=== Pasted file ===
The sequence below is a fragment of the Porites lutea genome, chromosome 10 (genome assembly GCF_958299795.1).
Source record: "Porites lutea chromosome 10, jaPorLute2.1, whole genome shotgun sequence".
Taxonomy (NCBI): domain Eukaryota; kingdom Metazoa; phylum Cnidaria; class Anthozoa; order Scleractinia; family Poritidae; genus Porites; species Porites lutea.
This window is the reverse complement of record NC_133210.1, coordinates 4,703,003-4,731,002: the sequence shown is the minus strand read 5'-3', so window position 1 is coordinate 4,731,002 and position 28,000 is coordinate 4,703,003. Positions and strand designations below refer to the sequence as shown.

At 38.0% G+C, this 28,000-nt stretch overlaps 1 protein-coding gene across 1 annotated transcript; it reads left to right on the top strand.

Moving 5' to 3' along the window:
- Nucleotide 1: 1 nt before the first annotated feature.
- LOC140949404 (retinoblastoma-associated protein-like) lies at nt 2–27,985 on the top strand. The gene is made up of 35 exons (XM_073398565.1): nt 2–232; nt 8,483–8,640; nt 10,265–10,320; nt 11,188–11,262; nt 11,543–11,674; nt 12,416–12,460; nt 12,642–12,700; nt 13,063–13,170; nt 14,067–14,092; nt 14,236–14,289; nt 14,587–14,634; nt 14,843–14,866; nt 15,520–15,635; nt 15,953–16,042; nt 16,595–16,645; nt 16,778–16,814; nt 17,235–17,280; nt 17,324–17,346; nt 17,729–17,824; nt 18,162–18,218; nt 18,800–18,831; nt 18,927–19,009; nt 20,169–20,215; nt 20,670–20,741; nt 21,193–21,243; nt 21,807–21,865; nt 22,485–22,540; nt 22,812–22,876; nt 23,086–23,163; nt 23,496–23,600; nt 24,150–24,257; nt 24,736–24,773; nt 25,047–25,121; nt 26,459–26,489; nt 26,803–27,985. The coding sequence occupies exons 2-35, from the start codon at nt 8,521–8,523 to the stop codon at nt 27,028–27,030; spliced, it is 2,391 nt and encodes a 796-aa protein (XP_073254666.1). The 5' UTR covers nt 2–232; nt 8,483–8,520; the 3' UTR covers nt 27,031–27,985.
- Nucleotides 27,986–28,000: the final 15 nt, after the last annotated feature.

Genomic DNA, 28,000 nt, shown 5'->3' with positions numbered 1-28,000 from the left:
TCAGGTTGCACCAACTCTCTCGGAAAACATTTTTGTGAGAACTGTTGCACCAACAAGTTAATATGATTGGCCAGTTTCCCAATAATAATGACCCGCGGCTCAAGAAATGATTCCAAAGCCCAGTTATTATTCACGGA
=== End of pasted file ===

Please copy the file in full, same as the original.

The sequence below is a fragment of the Porites lutea genome, chromosome 10 (genome assembly GCF_958299795.1).
Source record: "Porites lutea chromosome 10, jaPorLute2.1, whole genome shotgun sequence".
Taxonomy (NCBI): domain Eukaryota; kingdom Metazoa; phylum Cnidaria; class Anthozoa; order Scleractinia; family Poritidae; genus Porites; species Porites lutea.
This window is the reverse complement of record NC_133210.1, coordinates 4,703,003-4,731,002: the sequence shown is the minus strand read 5'-3', so window position 1 is coordinate 4,731,002 and position 28,000 is coordinate 4,703,003. Positions and strand designations below refer to the sequence as shown.

At 38.0% G+C, this 28,000-nt stretch overlaps 1 protein-coding gene across 1 annotated transcript; it reads left to right on the top strand.

Moving 5' to 3' along the window:
- Nucleotide 1: 1 nt before the first annotated feature.
- LOC140949404 (retinoblastoma-associated protein-like) lies at nt 2–27,985 on the top strand. The gene is made up of 35 exons (XM_073398565.1): nt 2–232; nt 8,483–8,640; nt 10,265–10,320; nt 11,188–11,262; nt 11,543–11,674; nt 12,416–12,460; nt 12,642–12,700; nt 13,063–13,170; nt 14,067–14,092; nt 14,236–14,289; nt 14,587–14,634; nt 14,843–14,866; nt 15,520–15,635; nt 15,953–16,042; nt 16,595–16,645; nt 16,778–16,814; nt 17,235–17,280; nt 17,324–17,346; nt 17,729–17,824; nt 18,162–18,218; nt 18,800–18,831; nt 18,927–19,009; nt 20,169–20,215; nt 20,670–20,741; nt 21,193–21,243; nt 21,807–21,865; nt 22,485–22,540; nt 22,812–22,876; nt 23,086–23,163; nt 23,496–23,600; nt 24,150–24,257; nt 24,736–24,773; nt 25,047–25,121; nt 26,459–26,489; nt 26,803–27,985. The coding sequence occupies exons 2-35, from the start codon at nt 8,521–8,523 to the stop codon at nt 27,028–27,030; spliced, it is 2,391 nt and encodes a 796-aa protein (XP_073254666.1). The 5' UTR covers nt 2–232; nt 8,483–8,520; the 3' UTR covers nt 27,031–27,985.
- Nucleotides 27,986–28,000: the final 15 nt, after the last annotated feature.

Genomic DNA, 28,000 nt, shown 5'->3' with positions numbered 1-28,000 from the left:
TCAGGTTGCACCAACTCTCTCGGAAAACATTTTTGTGAGAACTGTTGCACCAACAAGTTAATATGATTGGCCAGTTTCCCAATAATAATGACCCGCGGCTCAAGAAATGATTCCAAAGCCCAGTTATTATTCACGGA